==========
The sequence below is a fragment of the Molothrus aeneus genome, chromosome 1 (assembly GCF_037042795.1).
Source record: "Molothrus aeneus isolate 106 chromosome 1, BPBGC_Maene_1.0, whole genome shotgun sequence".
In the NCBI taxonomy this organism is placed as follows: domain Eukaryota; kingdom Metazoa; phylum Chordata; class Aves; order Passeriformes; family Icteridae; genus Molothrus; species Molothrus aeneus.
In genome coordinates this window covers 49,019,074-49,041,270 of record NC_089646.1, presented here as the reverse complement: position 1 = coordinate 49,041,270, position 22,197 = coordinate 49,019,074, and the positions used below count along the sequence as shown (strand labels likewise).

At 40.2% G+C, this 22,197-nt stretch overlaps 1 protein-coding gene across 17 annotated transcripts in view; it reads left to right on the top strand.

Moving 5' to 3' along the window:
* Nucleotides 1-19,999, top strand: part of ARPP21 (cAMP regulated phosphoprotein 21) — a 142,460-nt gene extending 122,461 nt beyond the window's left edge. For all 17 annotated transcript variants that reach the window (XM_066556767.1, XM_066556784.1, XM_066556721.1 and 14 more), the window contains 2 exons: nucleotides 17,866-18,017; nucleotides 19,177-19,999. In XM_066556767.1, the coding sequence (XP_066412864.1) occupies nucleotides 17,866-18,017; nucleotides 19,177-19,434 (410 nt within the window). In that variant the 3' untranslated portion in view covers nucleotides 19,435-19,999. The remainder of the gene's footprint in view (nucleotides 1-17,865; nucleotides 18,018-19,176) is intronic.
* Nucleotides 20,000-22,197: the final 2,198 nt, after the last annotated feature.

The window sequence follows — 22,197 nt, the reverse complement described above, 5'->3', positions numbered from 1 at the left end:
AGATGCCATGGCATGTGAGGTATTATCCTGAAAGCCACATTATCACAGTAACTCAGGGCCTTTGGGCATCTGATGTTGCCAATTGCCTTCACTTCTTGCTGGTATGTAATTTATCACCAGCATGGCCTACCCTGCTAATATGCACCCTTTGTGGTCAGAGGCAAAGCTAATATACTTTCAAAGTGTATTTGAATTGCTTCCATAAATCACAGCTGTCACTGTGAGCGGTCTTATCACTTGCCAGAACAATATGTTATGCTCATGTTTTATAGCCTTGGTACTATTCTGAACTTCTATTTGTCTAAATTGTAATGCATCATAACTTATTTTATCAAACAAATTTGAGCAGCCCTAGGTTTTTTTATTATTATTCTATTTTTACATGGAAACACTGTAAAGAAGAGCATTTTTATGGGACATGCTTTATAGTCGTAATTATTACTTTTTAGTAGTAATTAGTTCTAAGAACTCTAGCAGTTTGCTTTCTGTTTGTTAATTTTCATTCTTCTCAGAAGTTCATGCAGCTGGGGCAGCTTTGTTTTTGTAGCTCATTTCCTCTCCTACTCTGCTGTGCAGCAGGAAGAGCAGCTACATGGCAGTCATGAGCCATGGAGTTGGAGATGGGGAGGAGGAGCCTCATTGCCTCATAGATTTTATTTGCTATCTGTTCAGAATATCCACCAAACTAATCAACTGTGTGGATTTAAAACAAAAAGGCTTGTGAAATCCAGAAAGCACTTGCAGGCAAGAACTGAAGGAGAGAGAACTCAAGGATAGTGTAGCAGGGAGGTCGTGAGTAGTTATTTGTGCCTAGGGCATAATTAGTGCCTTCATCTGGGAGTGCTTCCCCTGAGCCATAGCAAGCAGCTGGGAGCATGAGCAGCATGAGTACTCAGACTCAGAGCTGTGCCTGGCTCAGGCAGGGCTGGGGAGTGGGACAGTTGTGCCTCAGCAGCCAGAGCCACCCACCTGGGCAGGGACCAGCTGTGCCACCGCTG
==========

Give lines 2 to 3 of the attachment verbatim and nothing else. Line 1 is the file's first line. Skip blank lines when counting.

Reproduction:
Source record: "Molothrus aeneus isolate 106 chromosome 1, BPBGC_Maene_1.0, whole genome shotgun sequence".
In the NCBI taxonomy this organism is placed as follows: domain Eukaryota; kingdom Metazoa; phylum Chordata; class Aves; order Passeriformes; family Icteridae; genus Molothrus; species Molothrus aeneus.